• Jonathan Tate Tulane University
Palabras clave: Urbanism, industrial development, environmental degradation, Urbanismo, desarrollo industrial, degradación ambiental



This article offers an analysis of settlement patterns that are on the periphery of a historic urban center and which are enmeshed in a resource-rich natural environment that provides the economic driver for the region. The combination of particular conditions provided here — urban fringe, fragile ecology and extensive resource extraction — proves to illustrate a form of development that embraces a specific environmental context while conforming to its globally connected industrial underpinnings. The effects of these contradictive influences are legible in the resulting fabric of its communities, towns and cities. Consideration of the influences shaping its current development and future potentials offer opportunities to theorize about urbanization in similar contexts throughout the world.

En este artículo se presenta un análisis de los patrones de asentamiento que se encuentran en la periferia de un centro urbano histórico, y que están inmersos en un entorno natural rico en recursos que proporciona el motor económico de la región. La combinación de las condiciones particulares previstas aquí –periferia urbana, frágil ecología y la extensa extracción de recursos– ilustra una forma de desarrollo que abarca un contexto ambiental específico, con base en la industria conectada en el mundo. Los efectos de estas influencias contradictorias son legibles en el tejido resultante de sus comunidades, los pueblos y ciudades. La consideración de las influencias que dan forma a su desarrollo actual y potencial futuro ofrece oportunidades para teorizar sobre la urbanización en contextos similares en todo el mundo.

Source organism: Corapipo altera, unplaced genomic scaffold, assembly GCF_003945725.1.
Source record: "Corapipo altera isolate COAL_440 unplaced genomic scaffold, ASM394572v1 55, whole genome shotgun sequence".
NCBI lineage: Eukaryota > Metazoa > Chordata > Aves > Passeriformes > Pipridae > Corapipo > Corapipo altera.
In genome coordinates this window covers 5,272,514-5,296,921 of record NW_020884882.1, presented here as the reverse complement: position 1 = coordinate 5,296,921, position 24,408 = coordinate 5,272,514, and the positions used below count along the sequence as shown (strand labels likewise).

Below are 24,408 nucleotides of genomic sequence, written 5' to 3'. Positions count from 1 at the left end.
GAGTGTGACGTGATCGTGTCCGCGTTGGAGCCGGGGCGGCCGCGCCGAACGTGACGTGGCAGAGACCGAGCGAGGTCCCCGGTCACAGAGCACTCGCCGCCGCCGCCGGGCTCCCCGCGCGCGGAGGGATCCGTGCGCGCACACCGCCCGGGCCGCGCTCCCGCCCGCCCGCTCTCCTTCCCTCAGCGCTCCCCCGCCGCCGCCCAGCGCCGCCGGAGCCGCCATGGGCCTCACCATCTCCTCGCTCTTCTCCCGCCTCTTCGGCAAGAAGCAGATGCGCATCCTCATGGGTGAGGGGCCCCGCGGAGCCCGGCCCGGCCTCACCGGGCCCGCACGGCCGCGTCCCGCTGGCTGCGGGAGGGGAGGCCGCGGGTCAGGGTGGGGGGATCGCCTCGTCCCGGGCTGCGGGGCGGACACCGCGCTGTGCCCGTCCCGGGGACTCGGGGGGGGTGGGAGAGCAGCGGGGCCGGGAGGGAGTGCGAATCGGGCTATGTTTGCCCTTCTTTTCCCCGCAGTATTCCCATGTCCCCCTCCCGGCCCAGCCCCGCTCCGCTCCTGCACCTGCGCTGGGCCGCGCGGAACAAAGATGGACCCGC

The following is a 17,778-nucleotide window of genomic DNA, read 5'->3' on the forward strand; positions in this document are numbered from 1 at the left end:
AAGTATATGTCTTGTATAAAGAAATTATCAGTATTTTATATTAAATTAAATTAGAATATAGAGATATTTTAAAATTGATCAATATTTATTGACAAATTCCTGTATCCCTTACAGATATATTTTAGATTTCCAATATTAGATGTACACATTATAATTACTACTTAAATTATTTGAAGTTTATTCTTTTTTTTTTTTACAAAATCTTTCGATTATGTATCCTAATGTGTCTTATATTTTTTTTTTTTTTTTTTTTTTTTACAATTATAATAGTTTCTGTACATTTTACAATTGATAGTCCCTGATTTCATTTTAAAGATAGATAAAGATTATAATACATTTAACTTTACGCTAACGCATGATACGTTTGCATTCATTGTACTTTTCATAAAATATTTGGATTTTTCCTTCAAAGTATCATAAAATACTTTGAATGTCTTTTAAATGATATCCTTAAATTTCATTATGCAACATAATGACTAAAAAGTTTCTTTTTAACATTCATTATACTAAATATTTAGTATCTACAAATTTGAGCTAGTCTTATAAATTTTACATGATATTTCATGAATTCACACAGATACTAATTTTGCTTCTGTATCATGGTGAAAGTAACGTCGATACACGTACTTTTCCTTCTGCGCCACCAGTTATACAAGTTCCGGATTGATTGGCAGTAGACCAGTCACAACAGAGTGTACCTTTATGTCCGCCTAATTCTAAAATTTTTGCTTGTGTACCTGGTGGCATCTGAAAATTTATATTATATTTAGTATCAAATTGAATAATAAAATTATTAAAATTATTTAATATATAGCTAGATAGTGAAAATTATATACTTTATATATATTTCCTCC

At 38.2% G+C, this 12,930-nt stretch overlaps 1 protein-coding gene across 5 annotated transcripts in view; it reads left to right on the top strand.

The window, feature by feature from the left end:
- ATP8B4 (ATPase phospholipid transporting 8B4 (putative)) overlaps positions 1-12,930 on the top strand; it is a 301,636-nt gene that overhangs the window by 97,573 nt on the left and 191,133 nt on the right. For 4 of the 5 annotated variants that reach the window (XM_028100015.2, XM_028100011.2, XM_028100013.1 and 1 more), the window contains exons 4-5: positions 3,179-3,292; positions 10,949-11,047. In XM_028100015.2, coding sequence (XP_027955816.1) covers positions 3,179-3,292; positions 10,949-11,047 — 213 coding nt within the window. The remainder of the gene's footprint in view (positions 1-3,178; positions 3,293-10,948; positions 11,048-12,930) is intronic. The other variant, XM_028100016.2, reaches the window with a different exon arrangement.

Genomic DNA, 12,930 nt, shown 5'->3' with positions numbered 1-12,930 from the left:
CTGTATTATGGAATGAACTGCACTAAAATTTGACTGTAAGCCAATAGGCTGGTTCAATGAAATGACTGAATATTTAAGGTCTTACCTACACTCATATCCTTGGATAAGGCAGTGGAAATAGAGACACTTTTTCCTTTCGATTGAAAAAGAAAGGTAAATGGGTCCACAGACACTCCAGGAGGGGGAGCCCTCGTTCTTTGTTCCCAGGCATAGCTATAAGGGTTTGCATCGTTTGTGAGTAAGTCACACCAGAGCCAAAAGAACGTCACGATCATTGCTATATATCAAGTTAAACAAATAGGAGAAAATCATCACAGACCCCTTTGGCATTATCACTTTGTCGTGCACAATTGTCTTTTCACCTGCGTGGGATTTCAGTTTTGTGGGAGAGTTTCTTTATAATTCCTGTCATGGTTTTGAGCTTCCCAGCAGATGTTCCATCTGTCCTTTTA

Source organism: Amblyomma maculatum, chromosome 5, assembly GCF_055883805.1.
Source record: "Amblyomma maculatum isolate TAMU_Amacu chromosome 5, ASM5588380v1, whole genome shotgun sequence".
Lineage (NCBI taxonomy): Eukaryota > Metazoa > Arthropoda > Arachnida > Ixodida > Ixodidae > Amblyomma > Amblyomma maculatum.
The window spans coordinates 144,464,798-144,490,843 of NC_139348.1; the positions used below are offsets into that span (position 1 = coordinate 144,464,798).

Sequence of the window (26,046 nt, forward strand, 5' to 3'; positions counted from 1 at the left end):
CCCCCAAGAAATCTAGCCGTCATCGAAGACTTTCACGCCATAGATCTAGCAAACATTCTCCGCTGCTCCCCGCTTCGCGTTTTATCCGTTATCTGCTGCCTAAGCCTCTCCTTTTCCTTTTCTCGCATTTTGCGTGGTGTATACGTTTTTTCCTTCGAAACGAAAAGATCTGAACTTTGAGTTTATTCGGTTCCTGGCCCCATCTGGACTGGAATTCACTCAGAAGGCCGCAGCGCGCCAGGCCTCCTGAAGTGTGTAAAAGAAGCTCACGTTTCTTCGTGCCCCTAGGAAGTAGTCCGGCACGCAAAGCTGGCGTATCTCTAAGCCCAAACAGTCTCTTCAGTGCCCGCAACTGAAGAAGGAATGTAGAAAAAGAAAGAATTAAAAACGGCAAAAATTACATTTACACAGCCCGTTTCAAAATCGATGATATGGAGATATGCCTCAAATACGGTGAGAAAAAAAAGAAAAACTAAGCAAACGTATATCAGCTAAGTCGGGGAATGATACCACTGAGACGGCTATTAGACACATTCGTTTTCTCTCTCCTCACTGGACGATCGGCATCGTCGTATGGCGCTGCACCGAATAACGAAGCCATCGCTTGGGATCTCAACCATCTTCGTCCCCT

Biografía del autor/a

Jonathan Tate, Tulane University
Professor at Tulane School of Architecture and principal of Office of Jonathan Tate (OJT), an architecture practice in New Orleans. His research includes investigations into opportunistic urban
developments — informal settlements, ecologic anomalies, etc. — and their spatial and cultural implications in cities worldwide. His work with OJT and
previous offices include a wide variety of project and program types, both rural and urban, which have been published widely nationally and internationally. Tate
is a graduate of Auburn University, where he was a participant in the Rural Studio, and Harvard University Graduate School of Design.


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Cómo citar
Tate, J. (2014). WETLAND URBANISM. Revista M, 11(1), 82-92. https://doi.org/https://doi.org/10.15332/rev.m.v11i1.954